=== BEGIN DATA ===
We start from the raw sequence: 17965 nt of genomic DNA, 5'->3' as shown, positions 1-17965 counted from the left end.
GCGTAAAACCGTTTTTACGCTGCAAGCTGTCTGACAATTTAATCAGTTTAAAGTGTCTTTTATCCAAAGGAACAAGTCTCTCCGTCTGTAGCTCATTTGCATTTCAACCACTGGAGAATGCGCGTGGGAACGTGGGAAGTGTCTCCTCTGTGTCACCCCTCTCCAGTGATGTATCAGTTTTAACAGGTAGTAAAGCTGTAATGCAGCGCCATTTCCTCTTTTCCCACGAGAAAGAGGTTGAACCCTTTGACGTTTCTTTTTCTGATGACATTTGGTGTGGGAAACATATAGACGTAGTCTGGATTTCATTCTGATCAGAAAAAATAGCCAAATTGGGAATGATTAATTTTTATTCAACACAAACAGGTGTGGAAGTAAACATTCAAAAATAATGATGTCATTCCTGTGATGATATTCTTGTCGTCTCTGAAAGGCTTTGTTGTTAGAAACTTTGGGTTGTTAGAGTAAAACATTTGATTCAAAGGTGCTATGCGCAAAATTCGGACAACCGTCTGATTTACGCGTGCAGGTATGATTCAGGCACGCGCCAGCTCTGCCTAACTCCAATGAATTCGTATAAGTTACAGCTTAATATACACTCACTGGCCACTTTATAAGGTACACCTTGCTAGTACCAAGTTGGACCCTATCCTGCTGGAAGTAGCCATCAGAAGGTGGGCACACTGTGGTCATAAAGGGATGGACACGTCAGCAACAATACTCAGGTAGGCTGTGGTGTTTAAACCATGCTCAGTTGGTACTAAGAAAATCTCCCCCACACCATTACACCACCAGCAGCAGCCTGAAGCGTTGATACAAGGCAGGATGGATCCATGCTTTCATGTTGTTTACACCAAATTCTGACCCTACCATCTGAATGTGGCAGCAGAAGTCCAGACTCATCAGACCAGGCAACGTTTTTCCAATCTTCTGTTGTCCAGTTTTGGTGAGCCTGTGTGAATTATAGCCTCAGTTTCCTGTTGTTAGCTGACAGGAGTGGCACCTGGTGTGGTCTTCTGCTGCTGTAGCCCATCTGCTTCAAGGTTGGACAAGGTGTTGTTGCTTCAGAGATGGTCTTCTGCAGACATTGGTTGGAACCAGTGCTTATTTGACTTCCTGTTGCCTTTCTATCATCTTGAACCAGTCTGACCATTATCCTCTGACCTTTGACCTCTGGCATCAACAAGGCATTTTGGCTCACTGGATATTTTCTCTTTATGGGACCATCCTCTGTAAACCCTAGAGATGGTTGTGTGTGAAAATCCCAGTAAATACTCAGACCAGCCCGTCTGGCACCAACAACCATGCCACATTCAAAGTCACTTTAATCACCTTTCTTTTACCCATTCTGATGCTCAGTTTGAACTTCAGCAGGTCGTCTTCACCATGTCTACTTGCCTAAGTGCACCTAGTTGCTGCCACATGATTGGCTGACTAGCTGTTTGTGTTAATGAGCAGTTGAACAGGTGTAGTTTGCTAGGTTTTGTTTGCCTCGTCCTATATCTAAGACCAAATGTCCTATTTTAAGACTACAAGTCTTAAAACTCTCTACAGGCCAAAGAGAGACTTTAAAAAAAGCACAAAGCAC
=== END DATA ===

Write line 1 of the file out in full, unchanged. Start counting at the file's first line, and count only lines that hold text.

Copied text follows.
We start from the raw sequence: 17965 nt of genomic DNA, 5'->3' as shown, positions 1-17965 counted from the left end.